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Direct Observation of Procedural Skills

The RACP Direct Observation of Procedural Skills is an evidence-based assessment that aims to guide trainee learning and achievement of competency. The trainee performs a procedure on a real patient in the workplace and is observed by an experienced and knowledgeable assessor who reviews the trainee’s performance against a structured checklist. The assessor provides feedback to the trainee, which allows the trainee, the assessor and the trainee’s supervisor to collaboratively identify learning needs and plan future learning opportunities.

By observing a skill, broken into components, in a structured manner, feedback can be focused on the various composite parts of a procedure. Feedback on each component of the trainee’s performance can be of greater value to the trainee than feedback on their overall performance, as areas for improvement and focus for future learning are more easily identified and the importance of considering the procedure as comprised of a number of crucial components is emphasised.

Resources
Direct Observation of Procedural Skills Information Sheet 

Direct Observation of Procedural Skills Rating Form

Direct Observation of Procedural Skills Workflow

What procedures will the trainee be assessed on?
Each Advanced Training Committee has identified a list of procedures from their Advanced Training Curriculum that are suitable for one or more Direct Observation of Procedural Skills. Suitable procedures are central to practice in each specialty and complex enough to warrant observation and feedback across a number of assessment domains.

How is the trainee assessed?
While observing the trainee performing the chosen procedure, the assessor uses the RACP Direct Observation of Procedural Skills Rating Form to rate the trainee across up to ten assessment domains, including:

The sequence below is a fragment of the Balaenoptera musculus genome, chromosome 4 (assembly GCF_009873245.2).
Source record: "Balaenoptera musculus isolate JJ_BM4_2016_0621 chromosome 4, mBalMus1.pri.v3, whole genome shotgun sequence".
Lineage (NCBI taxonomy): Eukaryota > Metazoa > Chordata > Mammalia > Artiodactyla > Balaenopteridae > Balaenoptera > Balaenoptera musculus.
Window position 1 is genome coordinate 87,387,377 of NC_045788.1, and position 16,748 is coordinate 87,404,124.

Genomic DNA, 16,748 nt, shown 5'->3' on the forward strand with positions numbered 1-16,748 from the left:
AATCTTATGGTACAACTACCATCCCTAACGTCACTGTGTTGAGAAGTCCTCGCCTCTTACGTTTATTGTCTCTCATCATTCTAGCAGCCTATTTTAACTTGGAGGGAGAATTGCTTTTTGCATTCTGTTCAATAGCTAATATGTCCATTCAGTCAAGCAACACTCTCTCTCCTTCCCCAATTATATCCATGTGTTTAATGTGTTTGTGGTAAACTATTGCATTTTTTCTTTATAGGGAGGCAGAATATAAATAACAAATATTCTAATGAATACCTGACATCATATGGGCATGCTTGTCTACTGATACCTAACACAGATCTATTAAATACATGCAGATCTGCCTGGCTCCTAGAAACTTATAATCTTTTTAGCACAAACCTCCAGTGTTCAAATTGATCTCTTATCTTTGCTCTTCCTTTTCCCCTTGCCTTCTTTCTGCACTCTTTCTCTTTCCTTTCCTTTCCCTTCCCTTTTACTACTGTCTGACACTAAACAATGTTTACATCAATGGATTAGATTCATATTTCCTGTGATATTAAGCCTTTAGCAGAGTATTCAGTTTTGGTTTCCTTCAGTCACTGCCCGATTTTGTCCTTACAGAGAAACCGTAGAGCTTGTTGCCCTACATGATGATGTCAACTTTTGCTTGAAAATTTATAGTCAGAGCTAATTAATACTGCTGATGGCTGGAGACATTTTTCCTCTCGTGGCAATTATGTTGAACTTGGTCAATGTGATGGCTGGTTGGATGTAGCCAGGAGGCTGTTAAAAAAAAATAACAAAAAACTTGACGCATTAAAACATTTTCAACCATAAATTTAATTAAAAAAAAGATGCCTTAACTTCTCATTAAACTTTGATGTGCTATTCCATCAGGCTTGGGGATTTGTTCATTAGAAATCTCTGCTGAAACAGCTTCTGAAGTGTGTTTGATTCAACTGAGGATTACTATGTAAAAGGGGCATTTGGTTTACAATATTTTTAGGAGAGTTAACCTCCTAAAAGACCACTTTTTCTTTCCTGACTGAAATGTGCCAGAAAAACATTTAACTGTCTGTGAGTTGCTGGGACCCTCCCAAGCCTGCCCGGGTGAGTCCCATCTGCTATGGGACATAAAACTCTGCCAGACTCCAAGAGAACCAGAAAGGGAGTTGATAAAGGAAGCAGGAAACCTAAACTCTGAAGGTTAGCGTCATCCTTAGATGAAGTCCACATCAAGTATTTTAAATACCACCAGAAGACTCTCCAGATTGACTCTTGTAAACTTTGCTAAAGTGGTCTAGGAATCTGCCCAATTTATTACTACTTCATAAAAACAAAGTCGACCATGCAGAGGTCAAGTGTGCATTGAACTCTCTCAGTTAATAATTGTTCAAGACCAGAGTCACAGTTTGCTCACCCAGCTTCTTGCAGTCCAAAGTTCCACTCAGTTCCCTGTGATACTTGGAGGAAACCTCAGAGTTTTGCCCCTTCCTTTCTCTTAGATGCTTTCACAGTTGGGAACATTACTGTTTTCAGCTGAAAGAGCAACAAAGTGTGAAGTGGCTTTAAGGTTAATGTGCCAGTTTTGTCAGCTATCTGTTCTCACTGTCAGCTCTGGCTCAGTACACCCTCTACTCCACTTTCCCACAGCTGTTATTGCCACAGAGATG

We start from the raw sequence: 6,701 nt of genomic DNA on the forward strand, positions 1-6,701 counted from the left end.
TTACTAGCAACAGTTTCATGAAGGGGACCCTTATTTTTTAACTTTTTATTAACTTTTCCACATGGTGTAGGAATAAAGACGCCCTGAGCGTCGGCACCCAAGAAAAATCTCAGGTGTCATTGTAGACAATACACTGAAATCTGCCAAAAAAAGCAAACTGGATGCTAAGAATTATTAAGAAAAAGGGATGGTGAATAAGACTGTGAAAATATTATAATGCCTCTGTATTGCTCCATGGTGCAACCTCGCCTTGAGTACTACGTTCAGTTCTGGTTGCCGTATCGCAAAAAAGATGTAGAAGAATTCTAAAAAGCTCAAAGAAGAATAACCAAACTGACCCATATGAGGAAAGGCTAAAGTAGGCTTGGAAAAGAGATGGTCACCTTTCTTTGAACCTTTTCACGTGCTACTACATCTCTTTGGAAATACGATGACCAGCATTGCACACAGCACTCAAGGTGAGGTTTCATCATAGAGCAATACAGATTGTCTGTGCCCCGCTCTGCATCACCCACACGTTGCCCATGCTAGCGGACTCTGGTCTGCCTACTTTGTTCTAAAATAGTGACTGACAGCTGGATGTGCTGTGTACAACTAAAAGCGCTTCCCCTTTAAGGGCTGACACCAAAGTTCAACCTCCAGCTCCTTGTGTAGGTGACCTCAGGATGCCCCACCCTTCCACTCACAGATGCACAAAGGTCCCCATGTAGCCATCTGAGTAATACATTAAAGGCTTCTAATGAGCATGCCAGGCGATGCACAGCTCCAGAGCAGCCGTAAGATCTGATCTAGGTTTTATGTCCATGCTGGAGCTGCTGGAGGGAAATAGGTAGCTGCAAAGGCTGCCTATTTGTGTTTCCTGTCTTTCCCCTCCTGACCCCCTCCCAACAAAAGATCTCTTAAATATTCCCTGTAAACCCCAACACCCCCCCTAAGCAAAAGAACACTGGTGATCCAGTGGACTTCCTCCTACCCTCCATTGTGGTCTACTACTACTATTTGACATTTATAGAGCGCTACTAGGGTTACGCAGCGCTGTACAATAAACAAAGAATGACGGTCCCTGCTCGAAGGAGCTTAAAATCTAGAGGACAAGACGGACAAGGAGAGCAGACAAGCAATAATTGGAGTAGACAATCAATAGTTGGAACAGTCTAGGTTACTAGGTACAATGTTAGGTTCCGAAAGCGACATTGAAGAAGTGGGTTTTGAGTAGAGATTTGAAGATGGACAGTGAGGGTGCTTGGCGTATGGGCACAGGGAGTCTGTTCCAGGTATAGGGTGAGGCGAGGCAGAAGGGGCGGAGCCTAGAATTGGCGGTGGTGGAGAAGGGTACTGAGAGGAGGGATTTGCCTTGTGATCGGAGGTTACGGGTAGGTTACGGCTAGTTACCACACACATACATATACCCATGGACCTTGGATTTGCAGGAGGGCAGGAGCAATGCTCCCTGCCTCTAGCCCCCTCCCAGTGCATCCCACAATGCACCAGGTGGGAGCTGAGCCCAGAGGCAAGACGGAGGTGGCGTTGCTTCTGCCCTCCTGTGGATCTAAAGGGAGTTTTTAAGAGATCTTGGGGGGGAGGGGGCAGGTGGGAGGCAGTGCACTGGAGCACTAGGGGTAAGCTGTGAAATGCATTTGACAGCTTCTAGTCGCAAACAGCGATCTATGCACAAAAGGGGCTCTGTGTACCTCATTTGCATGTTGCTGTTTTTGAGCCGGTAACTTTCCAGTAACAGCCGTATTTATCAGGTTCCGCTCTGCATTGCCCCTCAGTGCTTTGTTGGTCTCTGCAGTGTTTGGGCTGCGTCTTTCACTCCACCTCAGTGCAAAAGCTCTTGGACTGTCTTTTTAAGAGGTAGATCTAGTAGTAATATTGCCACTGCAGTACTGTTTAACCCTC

• understanding of indications, anatomy and technique
  • pre-procedure preparation
  • technical ability
  • post-procedure management
  • professionalism

For each of the domains observed, assessors rate the trainee on a nine-point scale according to what they would expect of a trainee in that particular year of training. Assessors mark ‘not observed’ for any domains not observed during that particular Direct Observation of Procedural Skills encounter.

What other information is available about the Direct Observation of Procedural Skills?
Specialty-specific Assessment Guides are being developed by each Advanced Training Committee and are intended to be used in conjunction with the RACP Direct Observation of Procedural Skills Rating Form. Within each Assessment Guide, observable behaviours are listed for each domain of assessment on the RACP Direct Observation of Procedural Skills Rating Form. These behaviours are considered to be markers of satisfactory performance of the procedure. Rather than a set of definitive criteria, the behaviours should be used as a guide to help assessors discriminate between ratings.

The Direct Observation of Procedural Skills Workflow details the process of the assessment, including the roles and responsibilities of the trainee, assessor and supervisor.